Every time you capture an image using your digital camera or smartphone, some details about the image are saved along with the image itself. That data is also referred to as metadata or EXIF data. It contains information including the device name that was used to capture the image, location information, the time and date when the image was taken, and so on.
While having this data stored along with the image is not an issue, you may want to strip off the data when you share these images over the Internet. I am sure you do not want a stranger to know the exact location where you took that image, or you just do not want others to know what device you use for taking images, for your own personal reasons.
Checking If an Image Has EXIF Data
Before you submit your images for their EXIF data to be removed, it is advised that you check to see if your images actually have that data. So how do you do that? Well, the Preview app on your Mac will help you you.
1. Right click on the image that you want to check the EXIF data for and select “Open With” followed by “Preview.” It will launch the image in the Preview app.
2. Click on “Tools” followed by “Show Inspector” in the Preview app. It will launch the information panel for your image.
3. Here is where you can see if your image has EXIF data embedded in it. If your image has that data, you should see it in the “EXIF” tab. Click on it, and it will expand with more details.
In case you do not see any data under the EXIF tab, then your image probably does not have any data embedded in it.
You should see that the EXIF data contains almost all the information about the image. This is what you are going to be removing from your image in the rest of this guide.
Since you now know that your image has the information that you do not feel comfortable sharing with others, here’s how you can remove it.
Removing EXIF Data from Images on a Mac
You are going to use a free app called ImageOptim to get the task done. Besides removing EXIF data, the app offers other features as well, including the ability to compress your images so that they load faster on the Internet.
To get started, download the ImageOptim app on your Mac.
When the app has been downloaded, double click on it to extract the actual app file. Then drag and drop that app file onto the Applications folder in the Finder. It should show up in your Launchpad.
Click on Launchpad in your dock, search for and click on ImageOptim, and it will launch.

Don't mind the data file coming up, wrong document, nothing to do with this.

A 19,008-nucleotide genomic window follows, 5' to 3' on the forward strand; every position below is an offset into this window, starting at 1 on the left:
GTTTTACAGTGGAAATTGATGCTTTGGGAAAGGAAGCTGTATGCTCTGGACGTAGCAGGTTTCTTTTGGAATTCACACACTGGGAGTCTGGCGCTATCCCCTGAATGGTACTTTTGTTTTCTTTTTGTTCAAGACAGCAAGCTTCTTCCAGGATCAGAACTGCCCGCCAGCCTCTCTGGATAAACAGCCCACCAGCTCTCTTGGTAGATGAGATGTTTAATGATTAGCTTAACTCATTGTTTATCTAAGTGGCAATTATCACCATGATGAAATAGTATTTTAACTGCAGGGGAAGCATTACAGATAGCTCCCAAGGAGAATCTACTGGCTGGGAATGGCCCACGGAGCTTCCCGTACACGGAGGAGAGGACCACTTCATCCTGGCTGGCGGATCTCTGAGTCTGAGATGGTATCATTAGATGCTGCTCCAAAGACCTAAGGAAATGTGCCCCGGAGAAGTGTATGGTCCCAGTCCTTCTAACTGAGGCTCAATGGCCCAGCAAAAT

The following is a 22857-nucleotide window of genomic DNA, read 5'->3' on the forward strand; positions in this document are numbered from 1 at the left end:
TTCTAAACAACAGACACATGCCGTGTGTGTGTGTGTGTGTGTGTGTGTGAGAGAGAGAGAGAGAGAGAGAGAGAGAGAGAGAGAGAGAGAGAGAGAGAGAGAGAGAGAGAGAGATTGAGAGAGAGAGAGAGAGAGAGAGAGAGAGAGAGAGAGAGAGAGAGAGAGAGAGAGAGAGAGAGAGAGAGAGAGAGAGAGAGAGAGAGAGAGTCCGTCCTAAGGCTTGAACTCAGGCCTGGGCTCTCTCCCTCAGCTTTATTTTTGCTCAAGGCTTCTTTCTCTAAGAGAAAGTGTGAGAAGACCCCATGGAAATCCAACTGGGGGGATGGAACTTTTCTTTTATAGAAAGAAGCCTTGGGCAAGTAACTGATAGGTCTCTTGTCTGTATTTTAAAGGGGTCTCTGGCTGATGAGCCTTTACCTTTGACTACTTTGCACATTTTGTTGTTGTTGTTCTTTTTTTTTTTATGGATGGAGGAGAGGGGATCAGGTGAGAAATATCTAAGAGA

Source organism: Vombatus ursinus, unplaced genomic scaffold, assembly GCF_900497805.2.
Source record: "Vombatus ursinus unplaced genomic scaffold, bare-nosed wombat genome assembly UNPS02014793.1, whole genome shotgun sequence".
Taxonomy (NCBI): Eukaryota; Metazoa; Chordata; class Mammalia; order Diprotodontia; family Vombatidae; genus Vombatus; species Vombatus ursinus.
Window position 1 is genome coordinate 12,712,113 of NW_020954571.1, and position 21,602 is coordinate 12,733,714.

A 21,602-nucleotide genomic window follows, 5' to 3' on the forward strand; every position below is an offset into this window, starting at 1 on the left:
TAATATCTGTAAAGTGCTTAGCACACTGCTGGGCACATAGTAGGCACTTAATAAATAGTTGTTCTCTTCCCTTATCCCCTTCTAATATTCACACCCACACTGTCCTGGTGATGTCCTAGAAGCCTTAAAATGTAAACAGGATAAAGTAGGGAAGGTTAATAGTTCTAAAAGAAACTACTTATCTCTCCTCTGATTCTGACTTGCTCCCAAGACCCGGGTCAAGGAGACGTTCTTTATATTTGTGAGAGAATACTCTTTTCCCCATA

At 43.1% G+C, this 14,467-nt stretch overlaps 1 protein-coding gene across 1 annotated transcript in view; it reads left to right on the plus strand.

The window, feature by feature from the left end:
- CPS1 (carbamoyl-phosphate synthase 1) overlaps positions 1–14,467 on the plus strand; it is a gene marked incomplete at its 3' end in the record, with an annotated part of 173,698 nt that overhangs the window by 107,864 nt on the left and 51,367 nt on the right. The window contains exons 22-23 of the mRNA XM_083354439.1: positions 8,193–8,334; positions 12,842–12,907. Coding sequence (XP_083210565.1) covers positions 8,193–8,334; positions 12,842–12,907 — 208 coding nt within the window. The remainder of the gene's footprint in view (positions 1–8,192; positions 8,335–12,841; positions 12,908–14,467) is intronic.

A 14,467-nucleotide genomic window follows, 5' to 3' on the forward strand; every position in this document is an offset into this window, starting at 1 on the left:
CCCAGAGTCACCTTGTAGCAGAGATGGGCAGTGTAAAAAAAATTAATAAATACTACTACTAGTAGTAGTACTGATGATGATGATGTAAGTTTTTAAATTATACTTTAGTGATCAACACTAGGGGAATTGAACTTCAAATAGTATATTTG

When the app launches, you should see that there are almost no buttons or options on the main interface. Instead you just have a window where you can add your images to have their EXIF data removed. You can add multiple images into the app for faster EXIF data removal.
What you need to do now is open the folder where your images are located and drag and drop them onto the ImageOptim window. They should automatically be processed by the app. The removal process should be instant unless you are processing plenty of images simultaneously. Do note that your original images will be overwritten. So if you want to keep your original images with the EXIF data, please make a copy of those images before adding them into the app.
You can add as many images into the app as you want, and they will all be processed in one go. That saves you the time that you would otherwise spend removing data from individual images.
Once you are done stripping off the EXIF data, you may want to check if the data is really gone.
Right click on the image and select “Open With” followed by “Preview” to launch the image in the Preview app.
Click on “Tools” followed by “Show Inspector” to bring forth the image information panel.
You should see that there is no “EXIF” tab in the panel. It indicates that your image does not have EXIF data. That means the above method successfully removed the data from your image.
Unless it is really important, you should not share your images with the EXIF data embedded in them, as they expose a lot of information that you may not want to share with others. The method above should help you remove that metadata from your images and let the viewers only see the image and nothing else.